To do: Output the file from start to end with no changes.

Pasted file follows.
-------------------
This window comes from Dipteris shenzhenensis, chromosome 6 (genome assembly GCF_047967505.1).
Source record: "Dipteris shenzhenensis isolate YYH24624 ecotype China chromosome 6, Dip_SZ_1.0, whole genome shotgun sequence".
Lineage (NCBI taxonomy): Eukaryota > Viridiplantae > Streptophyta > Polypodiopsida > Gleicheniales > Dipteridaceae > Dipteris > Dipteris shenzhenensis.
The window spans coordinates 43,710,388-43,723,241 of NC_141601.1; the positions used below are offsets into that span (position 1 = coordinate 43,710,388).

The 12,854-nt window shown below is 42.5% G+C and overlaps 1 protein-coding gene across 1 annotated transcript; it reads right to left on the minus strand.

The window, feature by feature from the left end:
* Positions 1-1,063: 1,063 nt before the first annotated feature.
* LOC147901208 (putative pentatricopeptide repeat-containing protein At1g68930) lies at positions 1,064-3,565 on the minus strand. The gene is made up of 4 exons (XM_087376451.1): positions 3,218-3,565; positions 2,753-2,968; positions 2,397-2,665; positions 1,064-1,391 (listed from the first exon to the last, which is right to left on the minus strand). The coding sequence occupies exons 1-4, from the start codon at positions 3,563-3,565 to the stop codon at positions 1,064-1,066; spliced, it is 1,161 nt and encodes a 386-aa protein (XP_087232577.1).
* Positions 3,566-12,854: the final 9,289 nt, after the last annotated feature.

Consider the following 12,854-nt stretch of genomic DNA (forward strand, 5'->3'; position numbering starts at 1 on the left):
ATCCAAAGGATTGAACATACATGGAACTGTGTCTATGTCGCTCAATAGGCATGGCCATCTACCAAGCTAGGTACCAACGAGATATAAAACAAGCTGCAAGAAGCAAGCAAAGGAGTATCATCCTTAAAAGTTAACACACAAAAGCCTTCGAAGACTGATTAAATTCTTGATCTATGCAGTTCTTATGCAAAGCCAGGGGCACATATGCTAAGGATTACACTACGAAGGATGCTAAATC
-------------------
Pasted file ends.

This window comes from Dipteris shenzhenensis, chromosome 6 (genome assembly GCF_047967505.1).
Source record: "Dipteris shenzhenensis isolate YYH24624 ecotype China chromosome 6, Dip_SZ_1.0, whole genome shotgun sequence".
Lineage (NCBI taxonomy): Eukaryota > Viridiplantae > Streptophyta > Polypodiopsida > Gleicheniales > Dipteridaceae > Dipteris > Dipteris shenzhenensis.
The window spans coordinates 43,710,388-43,723,241 of NC_141601.1; the positions used below are offsets into that span (position 1 = coordinate 43,710,388).

The 12,854-nt window shown below is 42.5% G+C and overlaps 1 protein-coding gene across 1 annotated transcript; it reads right to left on the minus strand.

The window, feature by feature from the left end:
* Positions 1-1,063: 1,063 nt before the first annotated feature.
* LOC147901208 (putative pentatricopeptide repeat-containing protein At1g68930) lies at positions 1,064-3,565 on the minus strand. The gene is made up of 4 exons (XM_087376451.1): positions 3,218-3,565; positions 2,753-2,968; positions 2,397-2,665; positions 1,064-1,391 (listed from the first exon to the last, which is right to left on the minus strand). The coding sequence occupies exons 1-4, from the start codon at positions 3,563-3,565 to the stop codon at positions 1,064-1,066; spliced, it is 1,161 nt and encodes a 386-aa protein (XP_087232577.1).
* Positions 3,566-12,854: the final 9,289 nt, after the last annotated feature.

Consider the following 12,854-nt stretch of genomic DNA (forward strand, 5'->3'; position numbering starts at 1 on the left):
ATCCAAAGGATTGAACATACATGGAACTGTGTCTATGTCGCTCAATAGGCATGGCCATCTACCAAGCTAGGTACCAACGAGATATAAAACAAGCTGCAAGAAGCAAGCAAAGGAGTATCATCCTTAAAAGTTAACACACAAAAGCCTTCGAAGACTGATTAAATTCTTGATCTATGCAGTTCTTATGCAAAGCCAGGGGCACATATGCTAAGGATTACACTACGAAGGATGCTAAATC